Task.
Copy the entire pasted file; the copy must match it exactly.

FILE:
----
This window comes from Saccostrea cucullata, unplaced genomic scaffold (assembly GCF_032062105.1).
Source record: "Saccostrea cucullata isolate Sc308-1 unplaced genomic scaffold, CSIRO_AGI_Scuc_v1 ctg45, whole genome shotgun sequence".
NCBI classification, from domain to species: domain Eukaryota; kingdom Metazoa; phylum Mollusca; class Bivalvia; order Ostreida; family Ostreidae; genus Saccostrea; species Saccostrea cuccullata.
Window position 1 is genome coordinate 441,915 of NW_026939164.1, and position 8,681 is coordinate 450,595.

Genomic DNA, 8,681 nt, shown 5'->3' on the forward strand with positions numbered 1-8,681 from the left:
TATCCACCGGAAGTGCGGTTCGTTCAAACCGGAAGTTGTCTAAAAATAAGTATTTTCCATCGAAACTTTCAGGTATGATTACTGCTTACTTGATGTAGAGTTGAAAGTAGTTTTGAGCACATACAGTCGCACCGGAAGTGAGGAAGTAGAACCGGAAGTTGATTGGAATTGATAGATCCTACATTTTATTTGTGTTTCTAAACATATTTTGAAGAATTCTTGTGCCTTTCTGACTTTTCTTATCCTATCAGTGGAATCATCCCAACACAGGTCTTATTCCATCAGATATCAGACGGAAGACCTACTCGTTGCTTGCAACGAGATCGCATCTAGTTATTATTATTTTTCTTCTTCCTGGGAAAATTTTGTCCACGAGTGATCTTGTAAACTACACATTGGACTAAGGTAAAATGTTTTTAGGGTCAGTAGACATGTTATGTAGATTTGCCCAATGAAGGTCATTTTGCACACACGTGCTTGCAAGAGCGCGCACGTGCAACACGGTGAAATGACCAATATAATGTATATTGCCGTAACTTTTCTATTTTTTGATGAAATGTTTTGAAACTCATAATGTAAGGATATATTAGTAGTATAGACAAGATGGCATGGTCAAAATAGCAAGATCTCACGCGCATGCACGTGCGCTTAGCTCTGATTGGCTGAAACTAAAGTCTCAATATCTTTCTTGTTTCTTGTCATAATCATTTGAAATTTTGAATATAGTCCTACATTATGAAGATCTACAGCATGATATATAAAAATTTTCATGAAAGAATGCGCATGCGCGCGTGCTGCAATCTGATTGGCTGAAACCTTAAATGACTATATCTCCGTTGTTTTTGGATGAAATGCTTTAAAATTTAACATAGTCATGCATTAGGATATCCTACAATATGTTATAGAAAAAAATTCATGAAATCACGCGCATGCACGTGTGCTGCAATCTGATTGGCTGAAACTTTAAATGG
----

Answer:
This window comes from Saccostrea cucullata, unplaced genomic scaffold (assembly GCF_032062105.1).
Source record: "Saccostrea cucullata isolate Sc308-1 unplaced genomic scaffold, CSIRO_AGI_Scuc_v1 ctg45, whole genome shotgun sequence".
NCBI classification, from domain to species: domain Eukaryota; kingdom Metazoa; phylum Mollusca; class Bivalvia; order Ostreida; family Ostreidae; genus Saccostrea; species Saccostrea cuccullata.
Window position 1 is genome coordinate 441,915 of NW_026939164.1, and position 8,681 is coordinate 450,595.

Genomic DNA, 8,681 nt, shown 5'->3' on the forward strand with positions numbered 1-8,681 from the left:
TATCCACCGGAAGTGCGGTTCGTTCAAACCGGAAGTTGTCTAAAAATAAGTATTTTCCATCGAAACTTTCAGGTATGATTACTGCTTACTTGATGTAGAGTTGAAAGTAGTTTTGAGCACATACAGTCGCACCGGAAGTGAGGAAGTAGAACCGGAAGTTGATTGGAATTGATAGATCCTACATTTTATTTGTGTTTCTAAACATATTTTGAAGAATTCTTGTGCCTTTCTGACTTTTCTTATCCTATCAGTGGAATCATCCCAACACAGGTCTTATTCCATCAGATATCAGACGGAAGACCTACTCGTTGCTTGCAACGAGATCGCATCTAGTTATTATTATTTTTCTTCTTCCTGGGAAAATTTTGTCCACGAGTGATCTTGTAAACTACACATTGGACTAAGGTAAAATGTTTTTAGGGTCAGTAGACATGTTATGTAGATTTGCCCAATGAAGGTCATTTTGCACACACGTGCTTGCAAGAGCGCGCACGTGCAACACGGTGAAATGACCAATATAATGTATATTGCCGTAACTTTTCTATTTTTTGATGAAATGTTTTGAAACTCATAATGTAAGGATATATTAGTAGTATAGACAAGATGGCATGGTCAAAATAGCAAGATCTCACGCGCATGCACGTGCGCTTAGCTCTGATTGGCTGAAACTAAAGTCTCAATATCTTTCTTGTTTCTTGTCATAATCATTTGAAATTTTGAATATAGTCCTACATTATGAAGATCTACAGCATGATATATAAAAATTTTCATGAAAGAATGCGCATGCGCGCGTGCTGCAATCTGATTGGCTGAAACCTTAAATGACTATATCTCCGTTGTTTTTGGATGAAATGCTTTAAAATTTAACATAGTCATGCATTAGGATATCCTACAATATGTTATAGAAAAAAATTCATGAAATCACGCGCATGCACGTGTGCTGCAATCTGATTGGCTGAAACTTTAAATGG